Arapahoe Prairie, NE 41.48 101.85 3600.00
Arthur, NE 41.65 101.52 3598.08
Gordon, NE 42.73 102.17 3638.45
Gudmundsen, NE 42.07 101.43 3441.60
Mitchell Farms, NE 41.93 103.70 3602.36
Scottsbluff, NE 41.88 103.67 3963.25
Sidney, NE 41.22 103.02 4320.87
Sterling, CO 40.47 103.02 3937.01
Torrington, WY 42.03 104.18 3989.50

Table 1.

Lists of observation stations for calibration and validation

Figure 3 shows the riparian species as documented by the AISA system onboard CALMIT's Piper Saratoga aircraft on NE Panhandle. This map was integrated with seasonal ET maps obtained with METRICtm model. Hyperspectral remote sensing holds great promise for research on invasive species. Spectral information provided by hyperspectral sensors on AISA system can detect invaders at the species level across a range of community and ecosystem types. This gigh resolution classification provides a valuable description of spatial variation in riparian, serves as a baseline to measure ET in riparian, and is essential for prioritizing riparian restoration treatments in the basin.

Figure 3.

Invasive species distribution in 2005 for flight line #3 on Path 33, Row 31.

2.4. Land surface energy balance model

The landsat images for 2005 for Path32 Row 31 were processed using the algorithms in the METRICtm (2007a; 200b) model which requires parameterization of the energy balance and estimation of surface energy fluxes based on spectral satellite measurements (Allen et al., 2007). The model is originated from the SEBAL model and a “hybrid” energy balance model that uses thermal bands from Landsat imagery to compute ET. In particularly, it combines remotely-sensed energy balance (satellite) data and ground-based ETr (reference ET) data to determine ET. METRICtm computes LE as a residual of the energy balance as:


where Rn is the net radiation, G is the soil heat flux, H is the sensible heat flux, and LE is the latent heat flux. The units for all the fluxes are in W m-2. METRICtm calculates net radiation (Rn) as the difference between incoming radiation at all wavelengths and reflected short-wavelength (~ 0.3 – 3 μm) and both reflected and emitted long-wavelength (3~60 - μm) radiation (Allen et al., 2007a). The LE time integration was split into two steps. The first step was to convert the instantaneous value of LE into daily values of actual ET (ET24) values by holding the reference ET fraction constant (Allen et al., 2007b). An instantaneous value of ET (ETinst) in equivalent evaporation depth is the ratio of LE to the latent heat of vaporization. usually range from 0 to 1.05 and is defined as the ratio of instantaneous ET (ETinst) for each pixel to the alfalfa-reference ET calculated using the standardized ASCE Penman-Monteith equation for alfalfa (ETr) following the procedures given in ASCE-EWRI (2005):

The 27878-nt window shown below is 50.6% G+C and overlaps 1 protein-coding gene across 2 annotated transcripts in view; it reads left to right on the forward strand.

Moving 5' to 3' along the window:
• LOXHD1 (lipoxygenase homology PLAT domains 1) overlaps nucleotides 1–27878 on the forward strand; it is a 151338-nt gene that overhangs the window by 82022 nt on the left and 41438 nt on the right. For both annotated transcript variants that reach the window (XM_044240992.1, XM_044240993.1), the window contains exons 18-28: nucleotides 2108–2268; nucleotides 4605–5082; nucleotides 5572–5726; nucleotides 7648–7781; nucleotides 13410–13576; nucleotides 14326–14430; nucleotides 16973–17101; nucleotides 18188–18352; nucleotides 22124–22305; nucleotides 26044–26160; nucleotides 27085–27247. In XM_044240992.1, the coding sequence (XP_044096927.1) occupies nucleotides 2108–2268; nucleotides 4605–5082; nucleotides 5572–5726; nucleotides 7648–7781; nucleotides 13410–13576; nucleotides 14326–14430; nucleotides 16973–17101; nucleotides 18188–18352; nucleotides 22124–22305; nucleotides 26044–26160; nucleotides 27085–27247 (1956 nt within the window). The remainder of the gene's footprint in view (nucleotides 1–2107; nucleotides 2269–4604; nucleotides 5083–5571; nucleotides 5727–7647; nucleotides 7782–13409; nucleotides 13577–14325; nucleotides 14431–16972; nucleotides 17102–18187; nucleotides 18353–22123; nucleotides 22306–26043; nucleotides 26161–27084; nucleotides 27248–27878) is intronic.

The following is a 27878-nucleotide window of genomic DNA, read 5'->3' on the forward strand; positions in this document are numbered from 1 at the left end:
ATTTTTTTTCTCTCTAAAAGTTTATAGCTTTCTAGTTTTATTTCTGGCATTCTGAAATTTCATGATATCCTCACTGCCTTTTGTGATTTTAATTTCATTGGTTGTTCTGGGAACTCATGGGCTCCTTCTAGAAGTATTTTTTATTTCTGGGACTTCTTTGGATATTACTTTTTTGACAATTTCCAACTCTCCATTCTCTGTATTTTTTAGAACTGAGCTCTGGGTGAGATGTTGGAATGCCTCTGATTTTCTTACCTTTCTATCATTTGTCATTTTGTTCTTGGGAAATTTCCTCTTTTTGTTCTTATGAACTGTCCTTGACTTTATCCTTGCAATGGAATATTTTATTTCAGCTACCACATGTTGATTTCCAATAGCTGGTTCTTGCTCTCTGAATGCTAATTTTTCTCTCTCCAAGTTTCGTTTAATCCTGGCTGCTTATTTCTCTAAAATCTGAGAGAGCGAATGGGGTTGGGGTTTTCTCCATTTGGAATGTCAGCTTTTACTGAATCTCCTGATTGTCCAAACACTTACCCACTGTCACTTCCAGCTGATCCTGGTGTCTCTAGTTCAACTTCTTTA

ETrF = ETinstETrE2

The procedures outlined in ASCE-EWRI (2005) were used to calculate parameters in the hourly ETr equation. The daily ET at each pixel was estimated by consideringETrF and 24 hour ETr as:

ET24=ETrF xETr24E3

where ET24 is the daily value of actual ET (mm day-1), ETr-24 is 24 hour ETr for the day of image and calculated by summing hourly ETr values over the day of image. In order to produce monthly and seasonal ET maps, individual ETrF maps from each image in the analysis were generated from METRIC and interpolated using a cubic spline model. The spline model is deterministic interpolation method which fits a mathematical function through data points to create a surface (Hartkamp, 1999). The spline surface was achieved through weights (λi) and number of points (N). A regularized spline was used because this method results in a smoother surface. Daily images were generated by interpolation used for monthly and seasonal ET calculation.


3. Result and discussion